The strangest items to have sold on eBay
With online auction house eBay commonly used for a bit of retail therapy - to pick up a new sweater, selling a second-hand video game or buying fancy dress items for the next big birthday party - some sellers take the ability to sell any item a bit beyond the realms of normality.
For every power seller auctioning items of clothing, there's another trying to flog an item of food that resembles Jesus, the Virgin Mary or other religious figures. For every legitimate make-up seller, there's a perfume sample seller attempting to make money from free vials handed out in stores across the country.
Selling on eBay can be a funny old business, so here are some of the strangest items that have gone on sale over the years.
With organ transplant waiting lists growing by the day, desperate times call for desperate measures. Where there's desperation, there's always someone looking to make a quick buck.
Take one eBayer from Florida who thought he could make a fortune by auctioning his own liver on the site. Bids came in thick and fast, reaching a staggering $5.7 million, leaving the seller in a state of ecstasy about his new found millionaire status. However the dream came to an end when eBay cancelled the auction before its end-date.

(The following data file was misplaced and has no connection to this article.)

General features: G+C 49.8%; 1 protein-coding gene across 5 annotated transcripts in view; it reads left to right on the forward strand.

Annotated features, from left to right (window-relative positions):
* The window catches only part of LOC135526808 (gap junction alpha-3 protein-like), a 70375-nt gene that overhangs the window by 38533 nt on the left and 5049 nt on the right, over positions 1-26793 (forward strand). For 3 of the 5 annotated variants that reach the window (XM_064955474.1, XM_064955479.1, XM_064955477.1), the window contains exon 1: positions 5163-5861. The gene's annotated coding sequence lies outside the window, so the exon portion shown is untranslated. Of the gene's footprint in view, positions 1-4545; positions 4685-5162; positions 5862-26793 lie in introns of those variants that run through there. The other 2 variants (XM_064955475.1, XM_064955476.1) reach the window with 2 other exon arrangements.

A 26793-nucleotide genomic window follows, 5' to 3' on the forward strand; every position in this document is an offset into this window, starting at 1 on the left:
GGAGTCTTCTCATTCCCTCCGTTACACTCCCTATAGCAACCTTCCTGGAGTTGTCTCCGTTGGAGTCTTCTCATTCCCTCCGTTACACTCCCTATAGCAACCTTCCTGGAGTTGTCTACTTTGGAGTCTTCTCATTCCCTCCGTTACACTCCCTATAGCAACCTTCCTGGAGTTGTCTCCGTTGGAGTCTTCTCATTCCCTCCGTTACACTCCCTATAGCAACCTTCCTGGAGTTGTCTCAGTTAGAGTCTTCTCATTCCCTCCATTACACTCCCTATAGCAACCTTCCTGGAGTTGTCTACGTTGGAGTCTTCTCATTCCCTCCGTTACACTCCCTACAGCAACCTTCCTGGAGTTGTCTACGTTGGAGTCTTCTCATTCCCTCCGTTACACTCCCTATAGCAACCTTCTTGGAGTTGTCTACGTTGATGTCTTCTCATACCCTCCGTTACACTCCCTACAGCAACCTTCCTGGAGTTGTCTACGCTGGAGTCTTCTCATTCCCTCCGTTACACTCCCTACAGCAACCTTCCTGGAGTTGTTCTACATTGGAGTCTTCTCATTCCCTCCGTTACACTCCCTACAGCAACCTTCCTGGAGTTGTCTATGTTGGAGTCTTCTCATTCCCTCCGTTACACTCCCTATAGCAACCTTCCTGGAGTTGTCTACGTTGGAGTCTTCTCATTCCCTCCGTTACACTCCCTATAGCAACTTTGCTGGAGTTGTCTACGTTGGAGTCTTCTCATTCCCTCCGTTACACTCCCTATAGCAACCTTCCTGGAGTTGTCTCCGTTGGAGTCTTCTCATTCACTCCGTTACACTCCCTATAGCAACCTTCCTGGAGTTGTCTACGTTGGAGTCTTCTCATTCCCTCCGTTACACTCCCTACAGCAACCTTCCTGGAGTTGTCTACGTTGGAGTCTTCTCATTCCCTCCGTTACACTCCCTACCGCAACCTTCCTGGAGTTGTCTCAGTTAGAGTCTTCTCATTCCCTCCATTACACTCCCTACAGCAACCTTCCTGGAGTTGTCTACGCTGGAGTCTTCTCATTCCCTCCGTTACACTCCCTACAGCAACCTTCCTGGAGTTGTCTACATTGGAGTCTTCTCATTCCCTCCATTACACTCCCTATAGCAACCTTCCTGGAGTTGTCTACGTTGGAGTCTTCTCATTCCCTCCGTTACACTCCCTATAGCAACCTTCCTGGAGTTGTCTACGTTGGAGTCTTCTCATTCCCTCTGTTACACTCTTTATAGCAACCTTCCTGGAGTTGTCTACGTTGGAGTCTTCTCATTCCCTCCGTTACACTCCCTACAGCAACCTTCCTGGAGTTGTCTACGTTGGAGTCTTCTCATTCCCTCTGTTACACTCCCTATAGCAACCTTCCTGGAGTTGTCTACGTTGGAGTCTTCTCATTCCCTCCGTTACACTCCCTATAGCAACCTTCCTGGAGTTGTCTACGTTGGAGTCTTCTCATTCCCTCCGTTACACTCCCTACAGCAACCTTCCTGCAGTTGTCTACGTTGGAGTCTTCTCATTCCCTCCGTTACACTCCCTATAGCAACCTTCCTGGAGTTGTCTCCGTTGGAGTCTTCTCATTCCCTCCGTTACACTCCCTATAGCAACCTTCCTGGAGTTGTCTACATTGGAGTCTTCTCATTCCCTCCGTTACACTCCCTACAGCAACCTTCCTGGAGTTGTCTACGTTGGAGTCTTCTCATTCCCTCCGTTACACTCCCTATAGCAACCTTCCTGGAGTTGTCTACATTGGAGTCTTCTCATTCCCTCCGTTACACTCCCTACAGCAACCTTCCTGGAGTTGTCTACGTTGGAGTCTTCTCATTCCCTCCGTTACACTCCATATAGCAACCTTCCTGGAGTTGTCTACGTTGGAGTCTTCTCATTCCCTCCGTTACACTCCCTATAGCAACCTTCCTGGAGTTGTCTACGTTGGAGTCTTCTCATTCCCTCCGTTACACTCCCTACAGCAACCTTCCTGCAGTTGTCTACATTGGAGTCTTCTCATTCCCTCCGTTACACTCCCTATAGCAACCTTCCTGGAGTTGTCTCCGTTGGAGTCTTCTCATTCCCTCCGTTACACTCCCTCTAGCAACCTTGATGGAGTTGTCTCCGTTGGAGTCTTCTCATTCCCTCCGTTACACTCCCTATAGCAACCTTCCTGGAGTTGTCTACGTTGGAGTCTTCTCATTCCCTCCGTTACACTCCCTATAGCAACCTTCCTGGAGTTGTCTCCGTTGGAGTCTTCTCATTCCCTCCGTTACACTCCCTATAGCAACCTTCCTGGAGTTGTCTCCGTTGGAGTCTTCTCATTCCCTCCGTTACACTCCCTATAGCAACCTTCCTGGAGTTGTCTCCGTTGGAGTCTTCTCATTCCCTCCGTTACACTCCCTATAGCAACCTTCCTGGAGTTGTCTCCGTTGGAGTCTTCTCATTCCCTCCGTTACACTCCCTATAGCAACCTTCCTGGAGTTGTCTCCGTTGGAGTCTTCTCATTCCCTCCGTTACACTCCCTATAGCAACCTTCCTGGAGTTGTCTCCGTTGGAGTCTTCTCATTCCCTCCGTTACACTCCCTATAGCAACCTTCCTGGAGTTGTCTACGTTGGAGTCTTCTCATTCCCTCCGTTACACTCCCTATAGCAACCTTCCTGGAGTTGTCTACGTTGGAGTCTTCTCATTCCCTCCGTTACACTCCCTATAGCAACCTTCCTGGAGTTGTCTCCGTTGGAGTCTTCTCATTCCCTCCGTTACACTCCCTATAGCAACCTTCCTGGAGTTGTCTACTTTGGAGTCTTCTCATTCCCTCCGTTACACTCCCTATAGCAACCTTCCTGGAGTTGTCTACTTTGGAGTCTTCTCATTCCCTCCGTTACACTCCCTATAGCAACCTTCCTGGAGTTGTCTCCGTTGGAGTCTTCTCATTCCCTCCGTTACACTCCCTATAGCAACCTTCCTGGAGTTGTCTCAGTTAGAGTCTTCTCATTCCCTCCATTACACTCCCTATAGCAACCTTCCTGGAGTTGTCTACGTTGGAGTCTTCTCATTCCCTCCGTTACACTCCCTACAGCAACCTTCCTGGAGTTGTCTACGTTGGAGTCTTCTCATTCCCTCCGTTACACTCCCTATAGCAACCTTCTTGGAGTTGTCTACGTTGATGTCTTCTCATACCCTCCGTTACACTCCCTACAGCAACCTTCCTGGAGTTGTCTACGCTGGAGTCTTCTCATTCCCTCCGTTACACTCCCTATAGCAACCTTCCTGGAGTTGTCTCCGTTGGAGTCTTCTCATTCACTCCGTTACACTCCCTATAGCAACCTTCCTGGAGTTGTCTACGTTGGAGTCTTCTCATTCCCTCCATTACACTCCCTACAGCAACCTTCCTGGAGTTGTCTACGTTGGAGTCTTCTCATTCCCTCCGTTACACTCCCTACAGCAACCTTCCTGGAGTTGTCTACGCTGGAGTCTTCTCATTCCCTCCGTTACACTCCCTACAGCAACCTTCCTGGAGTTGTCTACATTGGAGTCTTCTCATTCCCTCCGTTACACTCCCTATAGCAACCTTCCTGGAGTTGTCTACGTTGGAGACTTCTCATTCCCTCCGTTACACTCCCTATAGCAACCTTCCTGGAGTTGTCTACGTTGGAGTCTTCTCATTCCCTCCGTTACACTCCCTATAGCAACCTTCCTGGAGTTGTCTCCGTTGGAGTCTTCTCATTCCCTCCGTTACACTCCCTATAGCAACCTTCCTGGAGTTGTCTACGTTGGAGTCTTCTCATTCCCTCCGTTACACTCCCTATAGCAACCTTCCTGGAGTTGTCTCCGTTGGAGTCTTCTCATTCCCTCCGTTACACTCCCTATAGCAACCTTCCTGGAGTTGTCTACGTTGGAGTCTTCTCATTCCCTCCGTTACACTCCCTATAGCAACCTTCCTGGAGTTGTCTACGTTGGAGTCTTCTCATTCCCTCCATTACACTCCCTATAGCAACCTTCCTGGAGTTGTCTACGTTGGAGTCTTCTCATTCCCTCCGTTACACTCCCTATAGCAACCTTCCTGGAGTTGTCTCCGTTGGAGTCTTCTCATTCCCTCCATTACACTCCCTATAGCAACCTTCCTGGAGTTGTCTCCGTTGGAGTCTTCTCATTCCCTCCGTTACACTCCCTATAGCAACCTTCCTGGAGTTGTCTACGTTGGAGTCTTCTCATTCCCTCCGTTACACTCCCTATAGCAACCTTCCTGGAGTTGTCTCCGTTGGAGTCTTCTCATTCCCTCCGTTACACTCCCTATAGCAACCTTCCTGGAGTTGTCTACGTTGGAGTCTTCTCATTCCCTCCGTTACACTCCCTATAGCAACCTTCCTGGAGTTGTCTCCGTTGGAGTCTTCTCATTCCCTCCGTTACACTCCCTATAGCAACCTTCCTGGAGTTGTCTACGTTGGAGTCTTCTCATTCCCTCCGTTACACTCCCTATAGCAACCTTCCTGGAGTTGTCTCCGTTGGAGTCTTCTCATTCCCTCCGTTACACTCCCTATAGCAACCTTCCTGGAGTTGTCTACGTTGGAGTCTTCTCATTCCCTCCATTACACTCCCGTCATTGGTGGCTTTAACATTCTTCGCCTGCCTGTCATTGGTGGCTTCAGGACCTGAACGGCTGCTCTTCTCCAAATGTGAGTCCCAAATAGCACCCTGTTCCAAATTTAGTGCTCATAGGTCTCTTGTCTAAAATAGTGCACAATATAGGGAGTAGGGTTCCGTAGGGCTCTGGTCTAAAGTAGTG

Why? The posting was removed due eBay's policy against the sale of human organs on the site. Always read the small print.
When items as small as loom bands are sold on eBay, it makes sense that objects on the other size of the size spectrum are also up for auction.
Take one seller who decided to flog an F/A-18 Hornet fighter jet for a starting bid of $1,000,000 or a Buy It Now price of $9,000,000. After picking up the plane from a scrap yard, the new owner wanted to turn it over for a sizable profit. However, bidders were warned they would be facing a minimum $40,000 a month upkeep costs just for a 2-3 hour flight time.
After the FBI learned of the auction, the Bureau warned the seller he could only sell the plane to an American citizen residing in the United States. Furthermore the plane would not be allowed to leave US airspace.
Funnily enough, the auction ended without a winning bidder.
For the bargain price of $8,000, 31-year-old father of two Matthew Jean Rouse sold the rights for his middle name on eBay.
The winning bidder would be allowed to choose a new middle name for Rouse, who agreed to use it "whenever plausible and not hide it". There were a handful of bids on the auction - his older brother Bill Rouse bid $1,500 so could make the middle name stay as it is - but one successful bidder stumped up the full Buy It Now price for the privilege.
Not so fast. After heading to a court on Utah to pursue the name change, the courts blocked the move and, at the time of writing, Mr Rouse continues to have the middle name "Jean".